HPV Vaccinations Expanding in India

Cervical cancer kills 67,477 Indian women annually
indian
Asia (Vax Before Travel)

As the Indian government is considering offering the HPV vaccine to all female children, public health officials have ongoing concerns.

“There is a culture of silence when it comes to cervical cancer in India. What can we do now to prevent cervical cancer deaths is improve access to screening and awareness/education programmes," says Anant Bhan, researcher, Global Health and Bioethics.

"The HPV vaccine is only part of the solution and one should not fall into the trap that if we use the vaccine, our burden will be ameliorated. Any vaccine will cover only [a] specific number of streaks of [the] virus and it can be caused by other factors as well as other streaks,” said Bhan.

HPV Vaccines are not new to India, as they have been available since 2006.

Ravi Mehrotra, Director of the National Institute of Cancer Prevention and Research, believes that the efficacy of the vaccine is proven by the fact that more than 65 countries have adopted it as part of their health programmes.

Cervical cancer, mainly caused by Human Papillomavirus infection, is one of the leading cancers in Indian women. Cervical cancer kills roughly 67,477 Indian women annually.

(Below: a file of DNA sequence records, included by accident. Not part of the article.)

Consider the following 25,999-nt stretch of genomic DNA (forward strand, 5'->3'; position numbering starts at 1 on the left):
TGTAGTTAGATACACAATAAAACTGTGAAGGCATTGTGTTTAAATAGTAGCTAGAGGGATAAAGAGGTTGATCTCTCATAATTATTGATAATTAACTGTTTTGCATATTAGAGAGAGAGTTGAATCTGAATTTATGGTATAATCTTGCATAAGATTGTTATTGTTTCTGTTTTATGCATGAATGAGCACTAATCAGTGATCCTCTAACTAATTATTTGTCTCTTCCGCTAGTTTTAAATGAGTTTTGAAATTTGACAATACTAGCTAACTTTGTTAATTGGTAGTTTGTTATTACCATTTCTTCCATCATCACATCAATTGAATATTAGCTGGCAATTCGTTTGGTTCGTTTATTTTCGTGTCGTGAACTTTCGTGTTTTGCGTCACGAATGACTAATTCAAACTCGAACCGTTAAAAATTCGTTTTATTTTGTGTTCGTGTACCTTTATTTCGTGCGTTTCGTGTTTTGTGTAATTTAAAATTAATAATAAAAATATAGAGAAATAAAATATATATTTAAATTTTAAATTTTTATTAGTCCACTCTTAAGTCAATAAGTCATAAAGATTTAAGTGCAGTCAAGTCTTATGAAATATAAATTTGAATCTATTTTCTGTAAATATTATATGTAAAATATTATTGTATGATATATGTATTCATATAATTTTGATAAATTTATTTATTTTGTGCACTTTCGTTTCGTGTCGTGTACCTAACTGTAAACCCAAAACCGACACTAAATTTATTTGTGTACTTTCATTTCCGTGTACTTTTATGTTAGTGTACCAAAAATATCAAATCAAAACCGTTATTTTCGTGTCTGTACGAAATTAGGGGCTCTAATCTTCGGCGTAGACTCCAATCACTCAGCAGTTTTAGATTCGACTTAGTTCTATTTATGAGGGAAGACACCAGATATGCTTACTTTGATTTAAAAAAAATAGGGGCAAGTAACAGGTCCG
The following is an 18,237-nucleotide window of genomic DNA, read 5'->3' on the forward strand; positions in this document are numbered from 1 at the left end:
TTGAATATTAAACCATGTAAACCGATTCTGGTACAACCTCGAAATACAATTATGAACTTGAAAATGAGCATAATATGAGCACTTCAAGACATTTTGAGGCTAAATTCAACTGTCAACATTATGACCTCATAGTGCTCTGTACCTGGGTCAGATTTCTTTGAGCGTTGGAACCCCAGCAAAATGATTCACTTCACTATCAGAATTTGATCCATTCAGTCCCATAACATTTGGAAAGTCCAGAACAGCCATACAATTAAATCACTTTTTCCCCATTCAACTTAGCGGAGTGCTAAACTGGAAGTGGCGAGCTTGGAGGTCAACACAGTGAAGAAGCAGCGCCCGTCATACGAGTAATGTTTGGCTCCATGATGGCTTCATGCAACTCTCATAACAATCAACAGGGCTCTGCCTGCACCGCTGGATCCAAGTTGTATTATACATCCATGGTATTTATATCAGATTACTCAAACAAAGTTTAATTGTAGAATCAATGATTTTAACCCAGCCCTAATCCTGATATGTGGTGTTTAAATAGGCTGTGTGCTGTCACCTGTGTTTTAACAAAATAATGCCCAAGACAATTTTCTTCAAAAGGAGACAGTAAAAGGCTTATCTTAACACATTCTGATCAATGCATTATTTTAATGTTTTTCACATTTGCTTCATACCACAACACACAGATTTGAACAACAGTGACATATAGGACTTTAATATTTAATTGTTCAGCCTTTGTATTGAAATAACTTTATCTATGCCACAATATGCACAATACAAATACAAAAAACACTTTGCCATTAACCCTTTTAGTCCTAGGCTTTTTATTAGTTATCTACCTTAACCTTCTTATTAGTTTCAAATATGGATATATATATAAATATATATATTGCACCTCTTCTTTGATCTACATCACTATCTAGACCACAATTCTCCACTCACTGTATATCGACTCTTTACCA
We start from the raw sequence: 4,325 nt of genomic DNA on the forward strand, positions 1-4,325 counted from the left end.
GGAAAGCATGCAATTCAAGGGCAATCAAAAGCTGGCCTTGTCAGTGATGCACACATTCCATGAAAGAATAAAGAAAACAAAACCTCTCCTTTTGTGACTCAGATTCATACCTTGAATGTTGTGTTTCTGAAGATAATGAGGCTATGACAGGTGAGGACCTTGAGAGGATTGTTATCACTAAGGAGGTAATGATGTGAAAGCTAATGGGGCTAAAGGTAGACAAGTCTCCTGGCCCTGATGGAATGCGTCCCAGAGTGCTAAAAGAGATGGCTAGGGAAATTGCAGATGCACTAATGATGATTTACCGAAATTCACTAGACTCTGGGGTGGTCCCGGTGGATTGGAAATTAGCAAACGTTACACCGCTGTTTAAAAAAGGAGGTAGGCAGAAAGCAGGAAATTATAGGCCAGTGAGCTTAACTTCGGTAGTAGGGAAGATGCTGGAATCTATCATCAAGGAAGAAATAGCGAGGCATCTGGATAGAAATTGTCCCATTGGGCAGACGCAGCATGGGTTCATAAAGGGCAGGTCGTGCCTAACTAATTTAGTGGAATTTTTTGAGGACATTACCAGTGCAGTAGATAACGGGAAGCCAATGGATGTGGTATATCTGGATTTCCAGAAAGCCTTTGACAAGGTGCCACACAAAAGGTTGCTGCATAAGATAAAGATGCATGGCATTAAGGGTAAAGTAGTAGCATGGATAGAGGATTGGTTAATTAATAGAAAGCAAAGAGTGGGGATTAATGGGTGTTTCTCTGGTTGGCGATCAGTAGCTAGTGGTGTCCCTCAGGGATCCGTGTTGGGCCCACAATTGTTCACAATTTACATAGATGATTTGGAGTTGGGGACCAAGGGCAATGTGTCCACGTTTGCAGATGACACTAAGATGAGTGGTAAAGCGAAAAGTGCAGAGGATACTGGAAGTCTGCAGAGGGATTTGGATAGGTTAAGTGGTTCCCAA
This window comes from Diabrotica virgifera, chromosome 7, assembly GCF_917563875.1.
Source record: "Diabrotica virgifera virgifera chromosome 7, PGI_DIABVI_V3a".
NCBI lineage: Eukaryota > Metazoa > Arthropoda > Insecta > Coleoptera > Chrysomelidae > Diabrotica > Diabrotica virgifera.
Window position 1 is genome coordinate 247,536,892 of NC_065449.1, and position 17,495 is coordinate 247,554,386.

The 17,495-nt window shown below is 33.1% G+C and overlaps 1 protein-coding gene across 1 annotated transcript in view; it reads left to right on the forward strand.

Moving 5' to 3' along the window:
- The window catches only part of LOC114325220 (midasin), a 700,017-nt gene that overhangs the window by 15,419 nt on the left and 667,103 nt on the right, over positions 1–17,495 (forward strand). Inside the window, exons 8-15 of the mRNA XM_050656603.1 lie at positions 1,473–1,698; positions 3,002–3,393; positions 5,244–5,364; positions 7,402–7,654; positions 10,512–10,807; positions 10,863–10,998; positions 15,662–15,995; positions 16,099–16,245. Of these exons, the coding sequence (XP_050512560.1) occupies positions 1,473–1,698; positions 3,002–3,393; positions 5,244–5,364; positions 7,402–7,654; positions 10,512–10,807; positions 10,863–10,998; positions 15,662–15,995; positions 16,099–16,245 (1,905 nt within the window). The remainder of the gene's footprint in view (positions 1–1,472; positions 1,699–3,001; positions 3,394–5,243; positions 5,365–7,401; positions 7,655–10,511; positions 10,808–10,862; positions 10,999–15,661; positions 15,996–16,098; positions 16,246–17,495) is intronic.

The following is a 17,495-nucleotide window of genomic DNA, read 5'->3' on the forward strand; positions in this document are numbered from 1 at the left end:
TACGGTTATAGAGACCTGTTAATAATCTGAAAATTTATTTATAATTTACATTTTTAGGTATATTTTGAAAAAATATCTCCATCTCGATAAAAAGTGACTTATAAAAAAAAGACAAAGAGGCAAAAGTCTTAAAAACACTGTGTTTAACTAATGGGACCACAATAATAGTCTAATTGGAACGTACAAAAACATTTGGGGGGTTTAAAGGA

The two HPV vaccines currently available in India are bivalent (Cervarix) and quadrivalent (Gardasil). The Nonavalent vaccine, Gardasil 9 which is considered to be the most effective in the West, is currently not available in India.

Human papillomavirus (HPV) is a group of viruses that are extremely common worldwide. There are more than 100 types of HPV, of which at least 13 are cancer-causing.

HPV is mainly transmitted through sexual contact and most people are infected with HPV shortly after the onset of sexual activity. Cervical cancer is caused by sexually acquired infection with certain types of HPV.

Suneeta Krishnan, Director, Research Triangle Institute Global India, says “that there is no evidence that improving sanitation and hygiene will reduce cervical cancer incidence.”

“Even in countries such as the US, UK and Australia, where population has access to sanitation and hygienic conditions, cervical cancer is controlled through HPV vaccination and regular screening," said Krishnan.

Shankar Prinja, Associate Professor, Post Graduate Institute of Medical Education and Research (PGIMER), Punjab, who has been commissioned to do a cost effectiveness study of the vaccine for Punjab, points out that out that for every 280 girls immunised, one case of cervical cancer can be saved.

 

Share